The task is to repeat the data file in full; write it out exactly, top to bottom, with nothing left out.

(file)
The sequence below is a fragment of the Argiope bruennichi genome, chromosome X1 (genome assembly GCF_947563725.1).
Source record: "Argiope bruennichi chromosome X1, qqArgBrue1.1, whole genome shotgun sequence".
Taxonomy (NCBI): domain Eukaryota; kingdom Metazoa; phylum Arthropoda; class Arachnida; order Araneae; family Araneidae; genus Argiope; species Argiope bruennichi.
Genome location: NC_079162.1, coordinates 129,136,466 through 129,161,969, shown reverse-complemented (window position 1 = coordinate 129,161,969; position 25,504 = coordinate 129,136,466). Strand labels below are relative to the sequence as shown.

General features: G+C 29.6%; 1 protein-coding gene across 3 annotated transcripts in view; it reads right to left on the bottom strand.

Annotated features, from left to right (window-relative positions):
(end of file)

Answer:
The sequence below is a fragment of the Argiope bruennichi genome, chromosome X1 (genome assembly GCF_947563725.1).
Source record: "Argiope bruennichi chromosome X1, qqArgBrue1.1, whole genome shotgun sequence".
Taxonomy (NCBI): domain Eukaryota; kingdom Metazoa; phylum Arthropoda; class Arachnida; order Araneae; family Araneidae; genus Argiope; species Argiope bruennichi.
Genome location: NC_079162.1, coordinates 129,136,466 through 129,161,969, shown reverse-complemented (window position 1 = coordinate 129,161,969; position 25,504 = coordinate 129,136,466). Strand labels below are relative to the sequence as shown.

General features: G+C 29.6%; 1 protein-coding gene across 3 annotated transcripts in view; it reads right to left on the bottom strand.

Annotated features, from left to right (window-relative positions):